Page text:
The head of the Wisconsin Department of Workforce Development, Caleb Frostman, resigned on Friday.
His resignation came at the request of Governor Tony Evers, as the Department has struggled since March to keep up with processing unemployment claims.
The head of the state Department of Workforce Development, Secretary Caleb Frostman, has been effectively fired by Governor Tony Evers.
Amy Pechacek will temporarily lead the embattled department, transitioning from her former role as Deputy Secretary of the Department of Corrections.
The firing and hiring comes as the Department of Workforce Development has struggled to process unemployment claims since the start of the pandemic.
In May, Secretary Frostman pointed to the DWD’s s aging computer program as a major bottleneck.
“Although it was known to be highly problematic coming out of the Great recession, UI’s benefit system is still not modernized,” Frostman said.
However, Victor Forberger, an unemployment lawyer in Madison, says the issue goes deeper than old programming, and has more to do with the changes made to unemployment claims during former-Governor Scott Walker’s administration.
“It’s been remade into a weapon,” Forberger says.
In a previous interview with WORT, Forberger said that filing unemployment in Wisconsin is significantly more complex than in other states.
“Wisconsin is, from what I’m seeing, is maybe the only state now that does not provide any public guidance or description about the claim filing process,” Forberger said, “If you go to other states you can actually see the questions that you will be asked and guidance about how to answer those questions correctly.”
According to the press release announcing Frostman’s resignation, the DWD now has over 1,500 employees working on unemployment insurance cases, a 250% increase from the original 600.
But Forberger says that is nowhere near enough.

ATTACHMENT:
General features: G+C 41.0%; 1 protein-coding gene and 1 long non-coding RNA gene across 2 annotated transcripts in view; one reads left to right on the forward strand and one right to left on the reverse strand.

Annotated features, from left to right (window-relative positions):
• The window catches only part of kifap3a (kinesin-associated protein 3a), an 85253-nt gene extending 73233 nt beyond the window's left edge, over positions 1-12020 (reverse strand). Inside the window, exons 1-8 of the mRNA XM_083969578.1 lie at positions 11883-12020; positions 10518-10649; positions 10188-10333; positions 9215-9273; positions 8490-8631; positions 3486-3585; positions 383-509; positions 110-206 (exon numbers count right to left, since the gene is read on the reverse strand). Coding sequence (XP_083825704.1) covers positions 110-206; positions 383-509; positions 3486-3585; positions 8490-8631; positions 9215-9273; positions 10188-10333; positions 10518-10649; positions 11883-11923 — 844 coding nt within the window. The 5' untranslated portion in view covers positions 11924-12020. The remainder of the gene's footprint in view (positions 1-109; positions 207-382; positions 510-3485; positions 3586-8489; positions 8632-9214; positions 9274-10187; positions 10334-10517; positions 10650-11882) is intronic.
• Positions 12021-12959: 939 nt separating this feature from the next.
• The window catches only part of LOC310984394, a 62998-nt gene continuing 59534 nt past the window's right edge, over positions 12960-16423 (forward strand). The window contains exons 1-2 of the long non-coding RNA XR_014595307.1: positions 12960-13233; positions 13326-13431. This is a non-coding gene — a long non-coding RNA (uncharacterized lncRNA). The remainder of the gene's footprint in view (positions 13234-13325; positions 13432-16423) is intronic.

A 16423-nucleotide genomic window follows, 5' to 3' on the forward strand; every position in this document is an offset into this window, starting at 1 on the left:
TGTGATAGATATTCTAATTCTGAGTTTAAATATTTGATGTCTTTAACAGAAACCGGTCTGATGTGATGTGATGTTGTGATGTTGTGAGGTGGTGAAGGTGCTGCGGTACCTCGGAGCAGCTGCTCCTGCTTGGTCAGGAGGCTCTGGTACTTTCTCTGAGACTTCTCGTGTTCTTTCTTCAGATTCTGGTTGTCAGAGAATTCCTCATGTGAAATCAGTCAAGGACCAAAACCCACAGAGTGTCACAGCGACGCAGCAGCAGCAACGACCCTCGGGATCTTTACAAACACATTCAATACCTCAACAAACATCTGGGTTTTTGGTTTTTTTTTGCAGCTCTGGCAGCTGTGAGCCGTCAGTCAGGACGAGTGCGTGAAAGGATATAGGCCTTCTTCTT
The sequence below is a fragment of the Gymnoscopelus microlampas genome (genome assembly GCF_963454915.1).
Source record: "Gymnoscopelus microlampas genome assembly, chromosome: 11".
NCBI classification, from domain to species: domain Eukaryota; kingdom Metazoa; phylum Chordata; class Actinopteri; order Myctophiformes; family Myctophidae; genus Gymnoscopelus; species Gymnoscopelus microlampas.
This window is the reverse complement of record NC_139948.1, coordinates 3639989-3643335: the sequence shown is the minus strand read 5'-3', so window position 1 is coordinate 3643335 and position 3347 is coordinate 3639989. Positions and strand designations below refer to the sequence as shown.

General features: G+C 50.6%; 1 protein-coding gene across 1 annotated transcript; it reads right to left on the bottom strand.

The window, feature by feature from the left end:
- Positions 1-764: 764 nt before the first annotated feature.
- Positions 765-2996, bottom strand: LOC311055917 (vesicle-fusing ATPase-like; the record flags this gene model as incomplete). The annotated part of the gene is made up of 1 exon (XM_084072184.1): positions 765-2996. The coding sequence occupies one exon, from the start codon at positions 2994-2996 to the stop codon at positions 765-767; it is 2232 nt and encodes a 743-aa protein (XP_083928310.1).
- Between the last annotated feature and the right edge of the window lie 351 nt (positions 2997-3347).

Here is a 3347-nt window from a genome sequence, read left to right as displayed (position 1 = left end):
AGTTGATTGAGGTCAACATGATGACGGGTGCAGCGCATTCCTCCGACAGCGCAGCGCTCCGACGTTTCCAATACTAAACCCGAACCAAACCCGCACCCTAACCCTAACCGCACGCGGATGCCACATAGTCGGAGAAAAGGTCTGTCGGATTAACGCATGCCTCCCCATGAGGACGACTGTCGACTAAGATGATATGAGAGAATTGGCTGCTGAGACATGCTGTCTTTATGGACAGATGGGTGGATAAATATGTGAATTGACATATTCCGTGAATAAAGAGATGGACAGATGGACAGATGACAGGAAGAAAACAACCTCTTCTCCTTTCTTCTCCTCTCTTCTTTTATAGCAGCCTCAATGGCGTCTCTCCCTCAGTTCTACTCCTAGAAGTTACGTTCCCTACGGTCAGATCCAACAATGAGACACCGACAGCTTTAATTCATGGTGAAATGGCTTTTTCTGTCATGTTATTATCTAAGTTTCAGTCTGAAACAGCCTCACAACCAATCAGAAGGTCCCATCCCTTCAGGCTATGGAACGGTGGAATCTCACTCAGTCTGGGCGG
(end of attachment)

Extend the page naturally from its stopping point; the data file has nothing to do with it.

“So, they’re still going 6 times normal, what they were last year at this time, so that means if you’re going to process the same number of cases like you did by 2019 you have to hire 6 times the number of staff,” Forberger says.
At a Legislative Committee hearing in May, Mark Reihl, the Unemployment Division Administrator for the DWD, defended the department, saying that it had done everything it could given the circumstances.
“We have done everything possible as quickly as possible to bring as many people on as we could. Frankly, I think we’ve done a great job in this period of time,” Reihl said, “Is it as good as we’d like? Certainly not. But we have done, under the circumstances, I think we have done a good job.”
Republican Senator Stephen Nass challenged Reihl’s assessment, saying the department should have predicted a spike in unemployment.
“If you think that’s great, we certainly disagree,” Nass said.
Speaking with WORT in May, Senator Jon Erpenbach pointed out that the issues were exacerbated by Republicans undermining the program over the years.
“First of all, you can’t blame the department for them following the laws the Republicans put into place,” Erpenbach said, “It was just kind of galling to see the Republican leadership point fingers at the department when he, along with others on his side of the aisle, put things in place to make it more difficult.”
The most recent unemployment data shows that out of the 6.7 million claims filed since March, more than 10% have not been completed, leaving more than 700,000 claims unresolved.